Use your breaks to stretch

Even if it’s just spending 20 seconds stretching up to the ceiling.

Try to get a little bit of exercise and sunshine at lunch

I hesitate to say go for a walk, because it isn’t necessarily safe for everyone to leave the house right now, but If you have a backyard you can walk around, or hit the home gym, or do a yoga YouTube video from your balcony or a sunny window, lunch is a great time to do that.

Be disciplined about avoiding distractions & time black holes

That means avoiding the TV, Netflix, video games, etc. I have a rule where I don’t even go to the living room during my workday.

But also, be forgiving

Don’t beat yourself up if you are having trouble focusing the way you normally can. These are stressful times, and you might have a lot on your mind - worrying about your health or that of your loved ones, or about the economy or your business’s financial health. That’s perfectly understandable, normal, and OK.

Create dedicated times to look at the news and/or to worry

 If you find yourself spending a lot of time worrying about things or looking at the news and it’s distracting you, give yourself a specific time to do that. Take 30 minutes in the evening where you can look at the news and you can worry about whatever it is that is stressing you out. When those thoughts creep into your mind outside that 30-minute time slot, remind yourself that you will have plenty of time to think about that this evening and then let the thought go. Knowing that you will have time to worry about it later will enable you to focus better when it isn’t worrying time.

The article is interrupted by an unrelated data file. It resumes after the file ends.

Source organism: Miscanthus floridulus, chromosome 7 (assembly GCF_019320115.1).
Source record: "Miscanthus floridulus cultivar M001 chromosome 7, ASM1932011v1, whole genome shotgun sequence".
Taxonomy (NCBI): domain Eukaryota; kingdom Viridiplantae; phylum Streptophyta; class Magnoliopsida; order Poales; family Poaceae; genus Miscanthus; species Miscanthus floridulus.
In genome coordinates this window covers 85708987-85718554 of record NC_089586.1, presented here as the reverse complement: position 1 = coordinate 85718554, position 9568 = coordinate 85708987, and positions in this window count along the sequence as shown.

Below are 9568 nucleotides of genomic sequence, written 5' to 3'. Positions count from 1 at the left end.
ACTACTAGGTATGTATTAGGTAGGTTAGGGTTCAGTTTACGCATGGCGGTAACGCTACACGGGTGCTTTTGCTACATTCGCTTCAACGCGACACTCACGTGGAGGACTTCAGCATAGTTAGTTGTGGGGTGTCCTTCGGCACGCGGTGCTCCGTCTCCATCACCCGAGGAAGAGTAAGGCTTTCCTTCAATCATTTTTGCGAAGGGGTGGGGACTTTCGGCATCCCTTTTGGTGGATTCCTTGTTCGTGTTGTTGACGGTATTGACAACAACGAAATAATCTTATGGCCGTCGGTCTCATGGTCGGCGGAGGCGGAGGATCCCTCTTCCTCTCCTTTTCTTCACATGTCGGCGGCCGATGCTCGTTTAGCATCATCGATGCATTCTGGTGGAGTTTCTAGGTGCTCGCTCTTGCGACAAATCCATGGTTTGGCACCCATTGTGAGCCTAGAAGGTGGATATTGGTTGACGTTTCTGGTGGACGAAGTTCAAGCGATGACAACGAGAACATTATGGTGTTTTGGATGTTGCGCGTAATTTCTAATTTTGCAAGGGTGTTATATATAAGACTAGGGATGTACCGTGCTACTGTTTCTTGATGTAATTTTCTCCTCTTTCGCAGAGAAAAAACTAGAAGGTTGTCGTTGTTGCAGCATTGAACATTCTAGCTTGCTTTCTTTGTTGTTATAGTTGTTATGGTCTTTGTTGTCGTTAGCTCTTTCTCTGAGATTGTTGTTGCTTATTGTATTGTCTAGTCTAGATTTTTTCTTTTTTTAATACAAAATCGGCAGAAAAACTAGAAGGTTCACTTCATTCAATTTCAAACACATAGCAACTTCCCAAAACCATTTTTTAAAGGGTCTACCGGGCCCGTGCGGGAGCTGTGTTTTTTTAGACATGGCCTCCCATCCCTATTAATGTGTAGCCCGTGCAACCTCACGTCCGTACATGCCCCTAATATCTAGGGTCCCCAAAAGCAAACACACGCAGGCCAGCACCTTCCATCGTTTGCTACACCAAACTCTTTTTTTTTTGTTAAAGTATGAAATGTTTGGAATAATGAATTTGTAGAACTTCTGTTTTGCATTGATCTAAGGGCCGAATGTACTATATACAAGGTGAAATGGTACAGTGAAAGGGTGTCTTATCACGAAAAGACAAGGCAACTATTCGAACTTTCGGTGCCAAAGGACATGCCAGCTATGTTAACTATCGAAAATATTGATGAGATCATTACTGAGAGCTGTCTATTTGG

Use Slack/Teams/etc to stay connected with your coworkers

These apps are really useful to keep the team communicating about what they are working on and to maintain the personal relationships while you can’t see each other.

But don’t let helping your coworkers keep you from doing your work

If you are finding yourself losing productivity because you are responding to your coworkers all day long or helping them with what they’re doing, block off your dedicated working time in your calendar and don’t respond to messages during that time. They will be OK without you for a couple of hours, I promise.

When your 8-hour workday is done, it is done

Leave the workspace. Turn off your work laptop. No work email notifications on your phone. You are done working. Go to another room and do you!

I hope you found these tips helpful, and that you and your loved ones are staying safe and healthy during all of this. If you have any tips or things you have found helpful, please comment below. I’d love to see what you all are doing right now to stay healthy and keep the work-life balance!

Danielle Jobe



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Daniel Parrott - Wednesday 29 April 2020

These are some great tips! I've also tried to start taking more walking meetings if no one is presenting anything. Wind can be a problem though :)